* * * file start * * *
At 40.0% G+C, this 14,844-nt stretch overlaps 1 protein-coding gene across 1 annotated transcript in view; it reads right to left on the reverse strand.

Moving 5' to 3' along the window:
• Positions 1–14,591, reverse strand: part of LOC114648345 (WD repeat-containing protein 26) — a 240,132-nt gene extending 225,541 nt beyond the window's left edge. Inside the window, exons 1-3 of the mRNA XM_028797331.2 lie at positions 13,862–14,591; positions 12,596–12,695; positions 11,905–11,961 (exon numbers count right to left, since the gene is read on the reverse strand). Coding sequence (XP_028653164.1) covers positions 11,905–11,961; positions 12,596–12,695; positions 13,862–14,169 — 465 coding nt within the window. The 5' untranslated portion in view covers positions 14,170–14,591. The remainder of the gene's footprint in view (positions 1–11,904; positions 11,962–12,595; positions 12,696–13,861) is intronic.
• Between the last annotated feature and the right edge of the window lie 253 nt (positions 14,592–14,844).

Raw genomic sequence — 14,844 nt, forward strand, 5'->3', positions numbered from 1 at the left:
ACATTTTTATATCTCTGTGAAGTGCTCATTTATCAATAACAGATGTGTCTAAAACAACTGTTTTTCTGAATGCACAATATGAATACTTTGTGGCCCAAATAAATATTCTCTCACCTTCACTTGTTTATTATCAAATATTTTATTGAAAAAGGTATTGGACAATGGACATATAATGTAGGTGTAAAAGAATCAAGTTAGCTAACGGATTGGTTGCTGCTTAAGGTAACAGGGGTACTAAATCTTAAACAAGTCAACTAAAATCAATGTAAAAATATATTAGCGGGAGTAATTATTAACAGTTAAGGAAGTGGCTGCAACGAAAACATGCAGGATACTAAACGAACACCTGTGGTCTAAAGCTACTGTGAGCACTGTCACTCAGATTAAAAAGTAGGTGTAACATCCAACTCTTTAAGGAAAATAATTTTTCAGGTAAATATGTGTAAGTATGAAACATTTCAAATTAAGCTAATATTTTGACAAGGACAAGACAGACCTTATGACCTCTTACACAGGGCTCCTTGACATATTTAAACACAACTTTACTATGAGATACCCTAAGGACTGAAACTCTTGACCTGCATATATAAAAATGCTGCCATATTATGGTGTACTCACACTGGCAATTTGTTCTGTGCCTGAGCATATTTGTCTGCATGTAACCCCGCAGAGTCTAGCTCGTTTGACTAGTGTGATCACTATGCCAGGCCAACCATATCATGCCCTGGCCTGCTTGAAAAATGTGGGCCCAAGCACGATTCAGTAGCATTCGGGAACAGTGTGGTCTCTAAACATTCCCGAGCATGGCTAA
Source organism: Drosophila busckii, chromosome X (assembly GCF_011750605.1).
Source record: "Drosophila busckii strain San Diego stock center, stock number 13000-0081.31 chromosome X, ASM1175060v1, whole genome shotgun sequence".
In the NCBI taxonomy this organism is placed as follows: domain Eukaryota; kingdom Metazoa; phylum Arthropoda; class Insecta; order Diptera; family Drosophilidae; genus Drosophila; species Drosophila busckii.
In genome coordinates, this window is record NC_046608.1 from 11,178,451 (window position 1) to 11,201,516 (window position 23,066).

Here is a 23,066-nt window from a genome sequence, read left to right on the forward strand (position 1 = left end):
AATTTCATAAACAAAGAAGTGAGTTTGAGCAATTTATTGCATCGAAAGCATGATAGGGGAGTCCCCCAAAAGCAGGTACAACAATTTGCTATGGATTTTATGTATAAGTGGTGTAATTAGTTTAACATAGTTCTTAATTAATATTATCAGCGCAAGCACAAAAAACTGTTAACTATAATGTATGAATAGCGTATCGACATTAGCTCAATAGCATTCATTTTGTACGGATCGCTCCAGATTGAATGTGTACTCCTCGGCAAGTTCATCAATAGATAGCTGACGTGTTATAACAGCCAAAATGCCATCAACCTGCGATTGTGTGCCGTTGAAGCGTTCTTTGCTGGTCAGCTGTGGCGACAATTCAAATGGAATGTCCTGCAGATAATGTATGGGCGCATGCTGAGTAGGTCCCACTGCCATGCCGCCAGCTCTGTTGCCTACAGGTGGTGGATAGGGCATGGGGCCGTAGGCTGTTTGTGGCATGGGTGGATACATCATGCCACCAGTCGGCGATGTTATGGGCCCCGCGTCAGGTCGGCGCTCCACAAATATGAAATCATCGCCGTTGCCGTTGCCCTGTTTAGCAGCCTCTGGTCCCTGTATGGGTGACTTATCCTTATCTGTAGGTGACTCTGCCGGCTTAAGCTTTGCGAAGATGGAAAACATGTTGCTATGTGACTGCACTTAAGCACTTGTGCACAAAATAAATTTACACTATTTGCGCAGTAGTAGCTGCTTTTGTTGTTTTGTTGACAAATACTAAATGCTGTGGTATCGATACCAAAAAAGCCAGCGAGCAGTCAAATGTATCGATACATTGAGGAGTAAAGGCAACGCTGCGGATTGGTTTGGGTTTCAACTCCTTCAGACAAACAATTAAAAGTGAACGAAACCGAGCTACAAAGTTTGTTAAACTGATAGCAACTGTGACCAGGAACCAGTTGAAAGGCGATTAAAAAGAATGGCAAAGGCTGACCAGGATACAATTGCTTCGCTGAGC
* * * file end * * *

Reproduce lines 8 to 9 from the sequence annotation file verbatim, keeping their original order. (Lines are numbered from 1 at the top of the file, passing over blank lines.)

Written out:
Source record: "Drosophila busckii strain San Diego stock center, stock number 13000-0081.31 chromosome X, ASM1175060v1, whole genome shotgun sequence".
In the NCBI taxonomy this organism is placed as follows: domain Eukaryota; kingdom Metazoa; phylum Arthropoda; class Insecta; order Diptera; family Drosophilidae; genus Drosophila; species Drosophila busckii.